Curriculum » Excerpts

Excerpts from the River City Curriculum

Laboratory Notebook

The Laboratory Notebook is the primary resource students use to navigate the River City curriculum.

Class Preparation Videos

The Research Team has prepared a series of videos to model one way to introduce the project to students before they teleport to a River City season. Note: to view this video, you will need the newest version of QuickTime.

Formative Assessments

Throughout the River City Curriculum, students interact with Kent Brock, an investigative reporter for The River City Telegraph, a newspaper in River City. He is covering the increasing sickness in River City and is excited to have 21st century students as his informants. Throughout the curriculum, he interviews students and not only asks them information but tells them information. Kent is a variation of the "wise fool." As a good reporter, Kent is interested in more than just the facts. In addition, he is interested in student's ability to provide (based on Wiggins & McTighe, 2005):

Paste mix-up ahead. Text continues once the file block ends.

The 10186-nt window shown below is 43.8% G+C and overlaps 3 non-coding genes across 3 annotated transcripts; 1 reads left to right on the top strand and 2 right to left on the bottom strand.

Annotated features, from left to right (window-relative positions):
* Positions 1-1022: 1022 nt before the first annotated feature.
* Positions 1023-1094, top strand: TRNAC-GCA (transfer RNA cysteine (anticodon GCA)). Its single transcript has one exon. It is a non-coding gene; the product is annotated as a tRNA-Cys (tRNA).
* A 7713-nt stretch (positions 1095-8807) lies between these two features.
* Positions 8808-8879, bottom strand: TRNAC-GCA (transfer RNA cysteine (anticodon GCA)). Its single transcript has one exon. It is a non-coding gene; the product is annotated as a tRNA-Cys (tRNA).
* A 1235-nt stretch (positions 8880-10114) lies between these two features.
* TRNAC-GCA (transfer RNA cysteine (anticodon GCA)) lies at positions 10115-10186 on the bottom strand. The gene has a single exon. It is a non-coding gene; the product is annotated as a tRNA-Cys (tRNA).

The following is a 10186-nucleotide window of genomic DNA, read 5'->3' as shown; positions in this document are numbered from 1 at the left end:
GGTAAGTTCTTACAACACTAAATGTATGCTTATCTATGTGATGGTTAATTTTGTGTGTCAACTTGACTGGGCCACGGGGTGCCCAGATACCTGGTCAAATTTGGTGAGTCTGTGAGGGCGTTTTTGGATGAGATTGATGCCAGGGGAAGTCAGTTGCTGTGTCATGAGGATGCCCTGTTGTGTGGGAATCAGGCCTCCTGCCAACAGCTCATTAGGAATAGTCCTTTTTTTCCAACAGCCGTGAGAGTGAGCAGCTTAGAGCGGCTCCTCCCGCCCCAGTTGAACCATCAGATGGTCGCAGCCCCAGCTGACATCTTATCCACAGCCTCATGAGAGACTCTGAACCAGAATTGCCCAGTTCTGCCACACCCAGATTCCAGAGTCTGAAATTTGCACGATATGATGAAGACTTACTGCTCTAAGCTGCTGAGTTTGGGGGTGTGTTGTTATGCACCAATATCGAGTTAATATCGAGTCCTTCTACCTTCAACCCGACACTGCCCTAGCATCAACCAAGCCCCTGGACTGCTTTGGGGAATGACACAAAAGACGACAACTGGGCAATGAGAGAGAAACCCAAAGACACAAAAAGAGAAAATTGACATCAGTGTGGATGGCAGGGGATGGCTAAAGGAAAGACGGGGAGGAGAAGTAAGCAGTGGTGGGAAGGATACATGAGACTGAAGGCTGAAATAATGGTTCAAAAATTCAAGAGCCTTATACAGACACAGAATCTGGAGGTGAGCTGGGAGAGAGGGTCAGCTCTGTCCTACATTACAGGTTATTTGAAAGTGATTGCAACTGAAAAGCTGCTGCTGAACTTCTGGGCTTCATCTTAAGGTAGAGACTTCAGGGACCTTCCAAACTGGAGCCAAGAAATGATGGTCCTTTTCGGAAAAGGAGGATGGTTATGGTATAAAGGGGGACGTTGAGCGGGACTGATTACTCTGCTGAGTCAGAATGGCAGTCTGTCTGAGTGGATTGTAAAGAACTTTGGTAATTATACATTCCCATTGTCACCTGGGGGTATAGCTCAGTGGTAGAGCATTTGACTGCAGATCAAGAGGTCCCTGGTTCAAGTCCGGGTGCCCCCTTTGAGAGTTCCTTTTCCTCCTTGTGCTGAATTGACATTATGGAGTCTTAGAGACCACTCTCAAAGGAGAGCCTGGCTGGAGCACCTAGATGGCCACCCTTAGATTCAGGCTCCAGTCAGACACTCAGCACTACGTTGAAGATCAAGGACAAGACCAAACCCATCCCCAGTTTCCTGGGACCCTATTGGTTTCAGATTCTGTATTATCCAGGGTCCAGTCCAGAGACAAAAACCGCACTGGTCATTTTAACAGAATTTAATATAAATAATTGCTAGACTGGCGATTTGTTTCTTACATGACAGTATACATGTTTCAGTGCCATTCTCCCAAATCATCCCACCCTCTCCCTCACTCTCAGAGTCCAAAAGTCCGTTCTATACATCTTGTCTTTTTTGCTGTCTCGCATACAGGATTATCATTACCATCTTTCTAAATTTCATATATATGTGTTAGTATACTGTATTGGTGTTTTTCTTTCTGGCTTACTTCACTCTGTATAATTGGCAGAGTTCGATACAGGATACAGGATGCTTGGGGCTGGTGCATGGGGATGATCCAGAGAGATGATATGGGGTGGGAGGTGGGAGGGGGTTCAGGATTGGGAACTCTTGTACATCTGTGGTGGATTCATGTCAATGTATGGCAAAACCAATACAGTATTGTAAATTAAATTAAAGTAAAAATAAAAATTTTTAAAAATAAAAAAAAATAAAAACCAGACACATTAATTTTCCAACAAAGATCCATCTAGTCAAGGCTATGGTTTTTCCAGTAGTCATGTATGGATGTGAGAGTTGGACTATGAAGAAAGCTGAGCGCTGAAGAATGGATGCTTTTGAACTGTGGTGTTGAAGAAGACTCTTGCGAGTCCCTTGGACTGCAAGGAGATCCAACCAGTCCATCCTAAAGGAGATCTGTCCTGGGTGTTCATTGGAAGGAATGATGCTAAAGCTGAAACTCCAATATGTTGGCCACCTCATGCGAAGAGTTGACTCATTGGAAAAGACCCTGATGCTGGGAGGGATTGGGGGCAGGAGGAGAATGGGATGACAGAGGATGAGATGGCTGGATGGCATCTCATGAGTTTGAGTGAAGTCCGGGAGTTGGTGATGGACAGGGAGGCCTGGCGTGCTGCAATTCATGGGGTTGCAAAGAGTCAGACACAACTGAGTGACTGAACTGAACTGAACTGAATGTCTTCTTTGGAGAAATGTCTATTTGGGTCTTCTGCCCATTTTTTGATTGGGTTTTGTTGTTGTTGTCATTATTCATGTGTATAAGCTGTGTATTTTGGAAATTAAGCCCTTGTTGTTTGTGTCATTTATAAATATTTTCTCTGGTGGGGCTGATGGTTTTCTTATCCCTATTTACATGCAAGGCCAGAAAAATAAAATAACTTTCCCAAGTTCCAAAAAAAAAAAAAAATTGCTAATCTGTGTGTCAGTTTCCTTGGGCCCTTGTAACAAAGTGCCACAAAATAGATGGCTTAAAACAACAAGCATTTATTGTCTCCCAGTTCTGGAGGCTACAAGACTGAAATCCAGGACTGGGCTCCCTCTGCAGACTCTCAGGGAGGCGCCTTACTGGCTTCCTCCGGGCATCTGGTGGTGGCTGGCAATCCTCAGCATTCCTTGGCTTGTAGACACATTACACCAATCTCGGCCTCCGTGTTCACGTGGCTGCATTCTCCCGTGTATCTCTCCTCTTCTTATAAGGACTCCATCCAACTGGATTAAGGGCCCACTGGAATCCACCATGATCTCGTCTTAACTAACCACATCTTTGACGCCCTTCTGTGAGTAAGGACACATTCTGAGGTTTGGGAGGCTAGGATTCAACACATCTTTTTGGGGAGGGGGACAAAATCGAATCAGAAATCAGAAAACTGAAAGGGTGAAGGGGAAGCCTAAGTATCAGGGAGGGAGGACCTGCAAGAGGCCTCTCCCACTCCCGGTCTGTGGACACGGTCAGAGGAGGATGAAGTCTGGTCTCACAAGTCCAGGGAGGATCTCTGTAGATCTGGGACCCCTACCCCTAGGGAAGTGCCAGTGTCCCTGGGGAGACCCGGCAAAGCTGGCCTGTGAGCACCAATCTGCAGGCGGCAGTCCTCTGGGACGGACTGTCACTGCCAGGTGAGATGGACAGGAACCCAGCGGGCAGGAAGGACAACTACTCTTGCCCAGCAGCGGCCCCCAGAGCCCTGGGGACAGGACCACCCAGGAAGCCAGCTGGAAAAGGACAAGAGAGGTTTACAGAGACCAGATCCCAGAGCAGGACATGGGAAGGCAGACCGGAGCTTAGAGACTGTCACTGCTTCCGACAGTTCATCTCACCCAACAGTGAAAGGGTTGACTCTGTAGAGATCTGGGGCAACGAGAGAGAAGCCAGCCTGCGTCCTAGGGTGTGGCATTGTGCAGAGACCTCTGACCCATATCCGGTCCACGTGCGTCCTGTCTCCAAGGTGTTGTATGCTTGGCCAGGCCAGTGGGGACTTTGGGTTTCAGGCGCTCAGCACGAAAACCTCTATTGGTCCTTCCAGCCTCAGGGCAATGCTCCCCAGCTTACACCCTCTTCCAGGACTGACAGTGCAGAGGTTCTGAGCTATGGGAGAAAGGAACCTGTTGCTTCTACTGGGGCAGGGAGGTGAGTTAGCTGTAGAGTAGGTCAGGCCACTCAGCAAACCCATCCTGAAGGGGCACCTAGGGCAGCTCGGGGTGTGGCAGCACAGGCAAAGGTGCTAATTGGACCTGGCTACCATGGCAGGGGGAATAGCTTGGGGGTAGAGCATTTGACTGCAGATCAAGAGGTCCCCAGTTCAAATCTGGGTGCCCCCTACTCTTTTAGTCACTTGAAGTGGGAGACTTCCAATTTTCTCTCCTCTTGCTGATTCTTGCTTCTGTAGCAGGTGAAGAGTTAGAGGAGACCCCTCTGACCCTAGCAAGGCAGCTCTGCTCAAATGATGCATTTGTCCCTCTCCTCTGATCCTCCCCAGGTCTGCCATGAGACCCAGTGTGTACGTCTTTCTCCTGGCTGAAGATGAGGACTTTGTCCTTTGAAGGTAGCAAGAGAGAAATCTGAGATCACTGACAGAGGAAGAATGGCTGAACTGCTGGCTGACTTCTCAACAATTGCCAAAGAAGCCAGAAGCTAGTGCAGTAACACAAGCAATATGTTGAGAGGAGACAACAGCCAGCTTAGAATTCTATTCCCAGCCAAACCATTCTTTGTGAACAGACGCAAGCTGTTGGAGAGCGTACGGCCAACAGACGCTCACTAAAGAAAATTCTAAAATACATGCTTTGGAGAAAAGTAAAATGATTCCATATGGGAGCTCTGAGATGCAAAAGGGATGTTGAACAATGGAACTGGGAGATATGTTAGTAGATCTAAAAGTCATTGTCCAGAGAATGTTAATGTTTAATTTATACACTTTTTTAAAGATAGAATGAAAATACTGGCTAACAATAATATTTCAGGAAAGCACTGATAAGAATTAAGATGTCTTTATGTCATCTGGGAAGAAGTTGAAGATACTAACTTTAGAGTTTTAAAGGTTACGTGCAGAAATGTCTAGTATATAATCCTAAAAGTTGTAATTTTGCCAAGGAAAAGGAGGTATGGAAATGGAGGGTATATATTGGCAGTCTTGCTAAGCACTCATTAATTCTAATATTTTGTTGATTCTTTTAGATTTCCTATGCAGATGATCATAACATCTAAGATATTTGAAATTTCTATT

Besides answering Kent's questions, students critique and review his articles before they go to press at the River City Telegraph.

Summative Assessments

All students demonstrate their understanding of scientific inquiry and disease transmission by independently writing evidence-based, scientific reports to the Mayor of River City. Their reports include explanations of why so many residents are becoming ill and recommendations of how to alleviate the problem by drawing on their River City experiences.

The Report to the Mayor is not a trivial, academic assignment. On the contrary, it is purposefully designed to gauge the student's understanding and to ask students to do something that puts their understanding to work. As a result of this performance assessment, students both demonstrate and deepen their understanding of this complex socioscientific situation.


Wiggins, G. P., & McTighe, J. (2005). Understanding by design (Expanded 2nd ed.). Alexandria, VA: Association for Supervision and Curriculum Development.

This material is based upon work supported by the National Science Foundation under Grant Nos. 9980464, 0296001, 0202543, 0310188, and 0532446. Any opinions, findings, and conclusions or recommendations expressed in this material are those of the authors and do not necessarily reflect the views of the National Science Foundation.